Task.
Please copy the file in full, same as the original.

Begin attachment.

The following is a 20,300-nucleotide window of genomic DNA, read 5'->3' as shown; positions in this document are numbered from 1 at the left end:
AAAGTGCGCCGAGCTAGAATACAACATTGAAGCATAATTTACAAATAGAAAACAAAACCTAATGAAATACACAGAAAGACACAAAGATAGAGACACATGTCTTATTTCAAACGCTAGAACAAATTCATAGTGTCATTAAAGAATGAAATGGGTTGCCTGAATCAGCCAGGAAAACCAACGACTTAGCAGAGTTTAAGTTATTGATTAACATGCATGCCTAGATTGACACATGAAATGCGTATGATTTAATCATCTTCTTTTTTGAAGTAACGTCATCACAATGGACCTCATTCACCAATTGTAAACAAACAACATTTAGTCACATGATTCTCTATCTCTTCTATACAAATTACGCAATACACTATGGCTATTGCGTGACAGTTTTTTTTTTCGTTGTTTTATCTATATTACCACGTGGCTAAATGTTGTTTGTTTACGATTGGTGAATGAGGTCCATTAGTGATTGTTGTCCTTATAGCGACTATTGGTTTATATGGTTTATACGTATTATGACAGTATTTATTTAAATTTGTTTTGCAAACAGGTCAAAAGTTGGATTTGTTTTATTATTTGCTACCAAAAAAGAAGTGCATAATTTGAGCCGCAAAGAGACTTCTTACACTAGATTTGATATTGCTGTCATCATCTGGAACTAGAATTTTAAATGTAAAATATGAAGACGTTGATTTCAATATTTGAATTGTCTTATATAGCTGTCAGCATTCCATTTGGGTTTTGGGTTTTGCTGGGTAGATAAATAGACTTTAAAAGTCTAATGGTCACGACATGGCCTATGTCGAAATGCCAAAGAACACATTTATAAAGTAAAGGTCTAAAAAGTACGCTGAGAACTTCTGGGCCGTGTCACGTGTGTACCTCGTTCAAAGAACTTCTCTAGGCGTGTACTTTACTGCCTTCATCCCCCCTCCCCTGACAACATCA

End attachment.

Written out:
The following is a 20,300-nucleotide window of genomic DNA, read 5'->3' as shown; positions in this document are numbered from 1 at the left end:
AAAGTGCGCCGAGCTAGAATACAACATTGAAGCATAATTTACAAATAGAAAACAAAACCTAATGAAATACACAGAAAGACACAAAGATAGAGACACATGTCTTATTTCAAACGCTAGAACAAATTCATAGTGTCATTAAAGAATGAAATGGGTTGCCTGAATCAGCCAGGAAAACCAACGACTTAGCAGAGTTTAAGTTATTGATTAACATGCATGCCTAGATTGACACATGAAATGCGTATGATTTAATCATCTTCTTTTTTGAAGTAACGTCATCACAATGGACCTCATTCACCAATTGTAAACAAACAACATTTAGTCACATGATTCTCTATCTCTTCTATACAAATTACGCAATACACTATGGCTATTGCGTGACAGTTTTTTTTTTCGTTGTTTTATCTATATTACCACGTGGCTAAATGTTGTTTGTTTACGATTGGTGAATGAGGTCCATTAGTGATTGTTGTCCTTATAGCGACTATTGGTTTATATGGTTTATACGTATTATGACAGTATTTATTTAAATTTGTTTTGCAAACAGGTCAAAAGTTGGATTTGTTTTATTATTTGCTACCAAAAAAGAAGTGCATAATTTGAGCCGCAAAGAGACTTCTTACACTAGATTTGATATTGCTGTCATCATCTGGAACTAGAATTTTAAATGTAAAATATGAAGACGTTGATTTCAATATTTGAATTGTCTTATATAGCTGTCAGCATTCCATTTGGGTTTTGGGTTTTGCTGGGTAGATAAATAGACTTTAAAAGTCTAATGGTCACGACATGGCCTATGTCGAAATGCCAAAGAACACATTTATAAAGTAAAGGTCTAAAAAGTACGCTGAGAACTTCTGGGCCGTGTCACGTGTGTACCTCGTTCAAAGAACTTCTCTAGGCGTGTACTTTACTGCCTTCATCCCCCCTCCCCTGACAACATCA